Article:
Learn how QuickBooks Online automatically calculates sales tax when you make a sale.
Take the guesswork out of collecting sales tax. If you charge sales tax for your products or services, you don’t have to worry about calculating each tax rate yourself. QuickBooks can do all that for you. Here's how it works.
We’re rolling out a new sales tax system for all QuickBooks users. If you use manual sales tax, check if you can now switch over to automated sales tax. If you don’t have the option to switch, don’t worry. It should be available for you soon.
How QuickBooks calculates the correct tax rate on each sale
QuickBooks automatically calculates the total tax rate for each sale based on the following:
- Your customer’s tax exempt status
- Where you sell and where you ship
- What you sell
Based on your customer’s tax status
Not all customers need to pay sales tax, like churches, schools, and other non-profit organizations.
Here's how to find out if your customer doesn't need to pay sales tax. Then, you can set up your customer as tax-exempt.
Based on where you sell or where you ship
Total sales tax rates are the sum of state rates plus local rates (which may include city, county, and/or district rates). You don’t have to keep track of all the rates you need to charge. QuickBooks does all that based on the location of sale or the "ship to" address you add in an invoice or receipt.
Note: Some states require sellers to charge tax based on business location, even when you sell or ship to a different address in your state. If your business is in any of those states, don’t worry. QuickBooks knows the tax rules, wherever you run your business.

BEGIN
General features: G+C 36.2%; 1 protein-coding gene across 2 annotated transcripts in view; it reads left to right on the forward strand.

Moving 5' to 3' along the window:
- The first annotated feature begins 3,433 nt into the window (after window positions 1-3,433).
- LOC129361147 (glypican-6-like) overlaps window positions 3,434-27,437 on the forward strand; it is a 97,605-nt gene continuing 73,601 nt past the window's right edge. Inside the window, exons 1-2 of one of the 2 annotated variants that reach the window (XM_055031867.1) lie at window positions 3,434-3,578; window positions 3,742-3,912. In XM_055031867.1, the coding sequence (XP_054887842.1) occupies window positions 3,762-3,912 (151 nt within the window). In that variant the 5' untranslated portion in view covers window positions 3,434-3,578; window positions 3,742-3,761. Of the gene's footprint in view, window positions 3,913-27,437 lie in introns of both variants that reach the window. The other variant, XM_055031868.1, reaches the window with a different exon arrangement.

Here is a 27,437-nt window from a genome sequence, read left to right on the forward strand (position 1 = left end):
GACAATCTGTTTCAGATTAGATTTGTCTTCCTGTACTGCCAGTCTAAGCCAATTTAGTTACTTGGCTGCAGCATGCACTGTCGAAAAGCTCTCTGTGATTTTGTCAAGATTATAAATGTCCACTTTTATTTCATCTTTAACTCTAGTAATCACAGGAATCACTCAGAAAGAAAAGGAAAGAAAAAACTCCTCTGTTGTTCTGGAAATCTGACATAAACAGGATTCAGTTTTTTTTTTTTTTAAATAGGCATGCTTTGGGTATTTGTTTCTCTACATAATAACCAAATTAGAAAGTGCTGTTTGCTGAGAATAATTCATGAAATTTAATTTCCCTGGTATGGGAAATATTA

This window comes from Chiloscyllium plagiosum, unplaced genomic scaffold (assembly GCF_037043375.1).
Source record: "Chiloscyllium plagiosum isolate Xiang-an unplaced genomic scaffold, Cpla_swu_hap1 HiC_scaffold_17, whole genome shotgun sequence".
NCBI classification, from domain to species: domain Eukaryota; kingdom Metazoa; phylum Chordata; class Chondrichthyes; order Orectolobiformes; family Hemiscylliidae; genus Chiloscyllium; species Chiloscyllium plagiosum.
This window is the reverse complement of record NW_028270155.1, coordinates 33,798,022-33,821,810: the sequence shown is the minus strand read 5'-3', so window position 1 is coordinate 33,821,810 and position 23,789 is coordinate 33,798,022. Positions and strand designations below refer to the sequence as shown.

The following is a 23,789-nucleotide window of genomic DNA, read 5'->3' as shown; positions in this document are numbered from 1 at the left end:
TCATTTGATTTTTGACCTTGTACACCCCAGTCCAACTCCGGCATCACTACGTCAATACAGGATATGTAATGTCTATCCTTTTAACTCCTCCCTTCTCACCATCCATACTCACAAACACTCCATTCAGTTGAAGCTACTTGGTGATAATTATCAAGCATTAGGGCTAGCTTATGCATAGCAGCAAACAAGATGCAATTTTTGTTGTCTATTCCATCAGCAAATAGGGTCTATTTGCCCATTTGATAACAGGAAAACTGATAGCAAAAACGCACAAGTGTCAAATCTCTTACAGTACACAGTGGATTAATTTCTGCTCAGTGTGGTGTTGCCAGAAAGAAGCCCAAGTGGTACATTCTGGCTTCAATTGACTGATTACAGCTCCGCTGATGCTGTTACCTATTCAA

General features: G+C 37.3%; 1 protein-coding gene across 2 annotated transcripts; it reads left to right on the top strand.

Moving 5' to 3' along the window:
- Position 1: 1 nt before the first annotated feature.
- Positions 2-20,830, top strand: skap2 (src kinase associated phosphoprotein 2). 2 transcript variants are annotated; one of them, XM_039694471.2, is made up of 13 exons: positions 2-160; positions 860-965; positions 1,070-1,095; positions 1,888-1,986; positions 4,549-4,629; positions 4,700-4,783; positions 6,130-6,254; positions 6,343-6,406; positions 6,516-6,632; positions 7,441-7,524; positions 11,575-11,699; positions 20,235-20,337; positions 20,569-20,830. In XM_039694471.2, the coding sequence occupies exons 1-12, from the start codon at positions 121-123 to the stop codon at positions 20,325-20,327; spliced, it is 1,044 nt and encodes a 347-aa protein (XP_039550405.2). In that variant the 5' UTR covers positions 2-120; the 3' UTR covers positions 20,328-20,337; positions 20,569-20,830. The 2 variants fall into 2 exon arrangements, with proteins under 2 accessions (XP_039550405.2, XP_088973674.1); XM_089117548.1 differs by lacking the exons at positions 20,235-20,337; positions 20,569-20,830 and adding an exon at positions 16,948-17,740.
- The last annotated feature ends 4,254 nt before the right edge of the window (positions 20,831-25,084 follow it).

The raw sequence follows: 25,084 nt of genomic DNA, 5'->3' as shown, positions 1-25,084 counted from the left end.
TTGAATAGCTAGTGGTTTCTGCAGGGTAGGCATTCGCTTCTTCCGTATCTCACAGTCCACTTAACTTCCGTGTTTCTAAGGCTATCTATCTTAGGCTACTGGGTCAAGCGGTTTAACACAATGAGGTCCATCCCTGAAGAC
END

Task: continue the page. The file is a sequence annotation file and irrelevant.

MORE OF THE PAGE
Do you sell out of your state? If your business doesn't have a physical presence in other states, you generally don’t need to charge taxes for out-of-state transactions. But if you have an economic nexus in another state, this means you are a remote seller. When you sell to that state, you charge tax rates at the place where your product is going.
Important: Keep in mind that each state has their own take on economic nexus. We know this can get a little complicated. If you’re not sure if you have economic nexus in another state, talk to your accountant. If you don’t have an accountant, we can help find one near you.
Based on your service or product’s tax category
Rules for how to tax a product can change from state to state. Check our blog on how the sales tax of a lemon can change depending on the final product and where it’s sold.
You can assign tax categories to anything you sell. This lets QuickBooks know how much tax you need to charge based on what exactly you’re selling.
Special tax scenarios you should know
QuickBooks calculates your sales tax, even when the rules get a bit complicated. Here are some special tax scenarios you should know.
Sales tax thresholds in your state
Some states have tax thresholds for specific items. For example, clothing items that cost less than $110 are exempt from state tax rate in New York.
Sales surtax in Florida
In Florida, most counties can impose a discretionary sales surtax. If you want to know more about this type of sales tax, visit the Florida Dept. of Revenue’s website.
Hybrid sales tax in California
California’s state, county, and city tax rates are based on where you run your business. These rates stay the same even when you sell or ship to somewhere else in the state. However, the district rate you need to collect changes depending on where you sell or ship in the state.
Get started with automated sales tax
If you haven’t yet, here’s how to get started with automated sales tax. We’ll help you set up where you collect sales tax and file your return when you’re ready.
See automated sales tax in action
- When you create an invoice or sales receipt, check the total sales tax at the bottom.
- Select See the math or the total tax amount. This opens the "Let’s calculate your tax rate" screen where QuickBooks gives you a detailed breakdown of the sales tax.